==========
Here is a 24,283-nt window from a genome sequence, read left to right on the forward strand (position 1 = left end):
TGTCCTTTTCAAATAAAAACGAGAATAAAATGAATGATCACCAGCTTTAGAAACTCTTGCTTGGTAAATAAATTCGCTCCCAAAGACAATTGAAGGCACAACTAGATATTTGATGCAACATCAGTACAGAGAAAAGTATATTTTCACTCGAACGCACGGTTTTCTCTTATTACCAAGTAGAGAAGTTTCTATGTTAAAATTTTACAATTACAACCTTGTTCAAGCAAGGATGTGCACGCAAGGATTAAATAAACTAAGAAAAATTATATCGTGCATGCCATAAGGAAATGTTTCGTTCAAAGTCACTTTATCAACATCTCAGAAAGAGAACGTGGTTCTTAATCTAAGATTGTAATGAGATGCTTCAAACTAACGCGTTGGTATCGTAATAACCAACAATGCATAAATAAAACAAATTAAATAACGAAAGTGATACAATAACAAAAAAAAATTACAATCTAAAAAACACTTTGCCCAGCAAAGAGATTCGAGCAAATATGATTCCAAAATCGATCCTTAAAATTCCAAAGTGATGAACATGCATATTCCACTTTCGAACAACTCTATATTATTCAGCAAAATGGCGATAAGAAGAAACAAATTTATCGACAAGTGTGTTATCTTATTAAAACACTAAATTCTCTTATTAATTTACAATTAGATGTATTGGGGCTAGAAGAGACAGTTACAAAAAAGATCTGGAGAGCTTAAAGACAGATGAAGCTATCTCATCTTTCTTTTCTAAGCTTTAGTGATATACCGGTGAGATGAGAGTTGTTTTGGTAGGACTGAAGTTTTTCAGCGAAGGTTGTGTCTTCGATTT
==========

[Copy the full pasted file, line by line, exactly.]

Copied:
Here is a 24,283-nt window from a genome sequence, read left to right on the forward strand (position 1 = left end):
TGTCCTTTTCAAATAAAAACGAGAATAAAATGAATGATCACCAGCTTTAGAAACTCTTGCTTGGTAAATAAATTCGCTCCCAAAGACAATTGAAGGCACAACTAGATATTTGATGCAACATCAGTACAGAGAAAAGTATATTTTCACTCGAACGCACGGTTTTCTCTTATTACCAAGTAGAGAAGTTTCTATGTTAAAATTTTACAATTACAACCTTGTTCAAGCAAGGATGTGCACGCAAGGATTAAATAAACTAAGAAAAATTATATCGTGCATGCCATAAGGAAATGTTTCGTTCAAAGTCACTTTATCAACATCTCAGAAAGAGAACGTGGTTCTTAATCTAAGATTGTAATGAGATGCTTCAAACTAACGCGTTGGTATCGTAATAACCAACAATGCATAAATAAAACAAATTAAATAACGAAAGTGATACAATAACAAAAAAAAATTACAATCTAAAAAACACTTTGCCCAGCAAAGAGATTCGAGCAAATATGATTCCAAAATCGATCCTTAAAATTCCAAAGTGATGAACATGCATATTCCACTTTCGAACAACTCTATATTATTCAGCAAAATGGCGATAAGAAGAAACAAATTTATCGACAAGTGTGTTATCTTATTAAAACACTAAATTCTCTTATTAATTTACAATTAGATGTATTGGGGCTAGAAGAGACAGTTACAAAAAAGATCTGGAGAGCTTAAAGACAGATGAAGCTATCTCATCTTTCTTTTCTAAGCTTTAGTGATATACCGGTGAGATGAGAGTTGTTTTGGTAGGACTGAAGTTTTTCAGCGAAGGTTGTGTCTTCGATTT